Cédric Sueur, chercheur associé dans l’équipe de l’Anthropo-lab, Ethics a co-écrit dans le journal « Environment international »

« Micro urban spaces and mental well-being: measuring the exposure to urban landscapes along daily mobility paths and their effects on momentary depressive symptomatology among older population« 

About the journal : Environment International is a multi-disciplinary, Open Access journal publishing high quality and novel information within the broad field of ‘Public and Environmental Health Sciences’.

Abstract :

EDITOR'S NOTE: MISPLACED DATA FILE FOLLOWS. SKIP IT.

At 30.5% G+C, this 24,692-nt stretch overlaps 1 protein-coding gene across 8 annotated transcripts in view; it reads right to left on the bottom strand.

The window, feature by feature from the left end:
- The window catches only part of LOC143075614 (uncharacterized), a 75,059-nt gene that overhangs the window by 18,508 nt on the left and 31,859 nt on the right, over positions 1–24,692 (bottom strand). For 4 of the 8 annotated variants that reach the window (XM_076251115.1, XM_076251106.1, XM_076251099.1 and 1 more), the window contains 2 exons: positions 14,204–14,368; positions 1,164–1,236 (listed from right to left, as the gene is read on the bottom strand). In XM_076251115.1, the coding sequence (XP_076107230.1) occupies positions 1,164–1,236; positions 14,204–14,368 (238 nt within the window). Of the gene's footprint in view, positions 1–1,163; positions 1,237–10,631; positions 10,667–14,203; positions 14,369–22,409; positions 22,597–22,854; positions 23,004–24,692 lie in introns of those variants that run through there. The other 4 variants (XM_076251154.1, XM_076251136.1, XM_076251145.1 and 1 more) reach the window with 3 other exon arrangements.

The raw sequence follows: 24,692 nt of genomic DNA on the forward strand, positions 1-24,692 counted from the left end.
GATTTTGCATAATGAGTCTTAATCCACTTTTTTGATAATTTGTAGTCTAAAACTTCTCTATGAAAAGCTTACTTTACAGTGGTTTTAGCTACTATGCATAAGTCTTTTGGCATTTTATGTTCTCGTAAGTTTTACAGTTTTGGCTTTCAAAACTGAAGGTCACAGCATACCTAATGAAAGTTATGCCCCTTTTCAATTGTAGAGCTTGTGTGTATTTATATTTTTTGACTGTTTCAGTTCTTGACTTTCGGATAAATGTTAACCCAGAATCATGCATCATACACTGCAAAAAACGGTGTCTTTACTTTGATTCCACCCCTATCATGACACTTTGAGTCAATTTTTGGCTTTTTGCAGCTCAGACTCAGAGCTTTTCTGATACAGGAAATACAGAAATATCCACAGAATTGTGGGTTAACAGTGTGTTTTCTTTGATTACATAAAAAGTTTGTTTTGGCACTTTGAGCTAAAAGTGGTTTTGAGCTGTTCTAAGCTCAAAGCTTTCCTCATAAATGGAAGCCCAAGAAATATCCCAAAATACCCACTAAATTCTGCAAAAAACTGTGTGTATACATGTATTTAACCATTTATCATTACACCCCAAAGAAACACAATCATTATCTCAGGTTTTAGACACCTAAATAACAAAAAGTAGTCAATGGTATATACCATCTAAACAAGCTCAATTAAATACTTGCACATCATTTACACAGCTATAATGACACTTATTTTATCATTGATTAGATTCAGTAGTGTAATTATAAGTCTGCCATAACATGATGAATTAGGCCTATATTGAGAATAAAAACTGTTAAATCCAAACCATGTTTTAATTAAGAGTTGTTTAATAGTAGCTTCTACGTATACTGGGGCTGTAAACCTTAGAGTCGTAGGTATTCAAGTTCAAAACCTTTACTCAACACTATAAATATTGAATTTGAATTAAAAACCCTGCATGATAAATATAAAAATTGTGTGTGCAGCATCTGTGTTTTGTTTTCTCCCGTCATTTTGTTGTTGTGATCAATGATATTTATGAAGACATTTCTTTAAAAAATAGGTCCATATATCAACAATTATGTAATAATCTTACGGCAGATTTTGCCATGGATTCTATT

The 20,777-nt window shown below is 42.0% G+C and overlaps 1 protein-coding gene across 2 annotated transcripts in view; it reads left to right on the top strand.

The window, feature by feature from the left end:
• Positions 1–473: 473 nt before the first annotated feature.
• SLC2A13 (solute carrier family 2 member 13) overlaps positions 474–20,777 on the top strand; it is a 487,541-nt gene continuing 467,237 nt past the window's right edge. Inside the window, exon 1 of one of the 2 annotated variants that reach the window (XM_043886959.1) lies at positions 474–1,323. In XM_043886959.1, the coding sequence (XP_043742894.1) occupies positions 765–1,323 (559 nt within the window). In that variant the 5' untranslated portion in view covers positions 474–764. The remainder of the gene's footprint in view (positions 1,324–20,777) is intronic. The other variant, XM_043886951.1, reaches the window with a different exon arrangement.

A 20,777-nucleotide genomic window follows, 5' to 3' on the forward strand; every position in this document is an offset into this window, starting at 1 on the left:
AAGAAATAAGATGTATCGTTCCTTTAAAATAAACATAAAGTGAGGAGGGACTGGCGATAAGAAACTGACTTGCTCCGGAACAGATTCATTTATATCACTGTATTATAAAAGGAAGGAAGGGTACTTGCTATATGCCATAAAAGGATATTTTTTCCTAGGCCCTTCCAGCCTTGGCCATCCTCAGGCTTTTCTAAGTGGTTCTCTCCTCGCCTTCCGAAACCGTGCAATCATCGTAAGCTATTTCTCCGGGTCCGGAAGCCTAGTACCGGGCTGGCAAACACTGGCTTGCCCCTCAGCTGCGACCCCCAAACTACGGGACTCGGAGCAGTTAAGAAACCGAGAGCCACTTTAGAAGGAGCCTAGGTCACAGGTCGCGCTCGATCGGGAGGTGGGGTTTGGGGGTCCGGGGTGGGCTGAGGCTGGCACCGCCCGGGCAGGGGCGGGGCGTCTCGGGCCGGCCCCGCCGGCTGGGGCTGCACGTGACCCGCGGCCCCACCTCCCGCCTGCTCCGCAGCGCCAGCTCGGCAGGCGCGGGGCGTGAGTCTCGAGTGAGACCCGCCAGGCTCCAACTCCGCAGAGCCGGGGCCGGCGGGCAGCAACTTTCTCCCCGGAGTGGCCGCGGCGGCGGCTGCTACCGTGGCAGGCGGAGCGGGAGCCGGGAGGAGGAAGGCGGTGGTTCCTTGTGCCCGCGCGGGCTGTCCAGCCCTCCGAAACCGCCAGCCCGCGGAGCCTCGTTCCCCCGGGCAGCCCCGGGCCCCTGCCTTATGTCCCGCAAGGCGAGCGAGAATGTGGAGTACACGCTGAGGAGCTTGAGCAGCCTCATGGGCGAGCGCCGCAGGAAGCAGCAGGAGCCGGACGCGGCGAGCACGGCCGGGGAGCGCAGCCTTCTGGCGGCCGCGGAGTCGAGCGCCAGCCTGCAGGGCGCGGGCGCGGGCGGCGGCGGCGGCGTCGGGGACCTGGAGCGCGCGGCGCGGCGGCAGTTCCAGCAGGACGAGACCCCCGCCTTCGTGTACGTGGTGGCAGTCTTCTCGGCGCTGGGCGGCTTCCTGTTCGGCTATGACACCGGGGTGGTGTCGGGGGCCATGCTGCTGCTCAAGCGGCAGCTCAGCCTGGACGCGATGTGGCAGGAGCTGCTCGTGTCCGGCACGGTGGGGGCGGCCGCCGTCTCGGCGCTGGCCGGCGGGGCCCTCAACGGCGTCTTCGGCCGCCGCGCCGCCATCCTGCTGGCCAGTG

The urban environment plays an important role for the mental health of residents. Researchers mainly focus on residential neighbourhoods as exposure context, leaving aside the effects of non-residential environments. In order to consider the daily experience of urban spaces, a people-based approach focused on mobility paths is needed. Applying this approach, (1) this study investigated whether individuals’ momentary mental well-being is related to the exposure to micro-urban spaces along the daily mobility paths within the two previous hours; (2) it explored whether these associations differ when environmental exposures are defined considering all location points or only outdoor location points; and (3) it examined the associations between the types of activity and mobility and momentary depressive symptomatology. Using a geographically-explicit ecological momentary assessment approach (GEMA), momentary depressive symptomatology of 216 older adults living in the Ile-de-France region was assessed using smartphone surveys, while participants were tracked with a GPS receiver and an accelerometer for seven days. Exposure to multiple elements of the streetscape was computed within a street network buffer of 25 meters of each GPS point over the two hours prior to the questionnaire. Mobility and activity type were documented from a GPS-based mobility survey. We estimated Bayesian generalized mixed effect models with random effects at the individual and day levels and took into account time autocorrelation. We also estimated fixed effects. A better momentary mental wellbeing was observed when residents performed leisure activities or were involved in active mobility and when they were exposed to walkable areas (pedestrian dedicated paths, open spaces, parks and green areas), water elements, and commerce, leisure and cultural attractors over the previous two hours. These relationships were stronger when exposures were defined based only on outdoor location points rather than all location points, and when we considered within-individual differences compared to between-individual differences.

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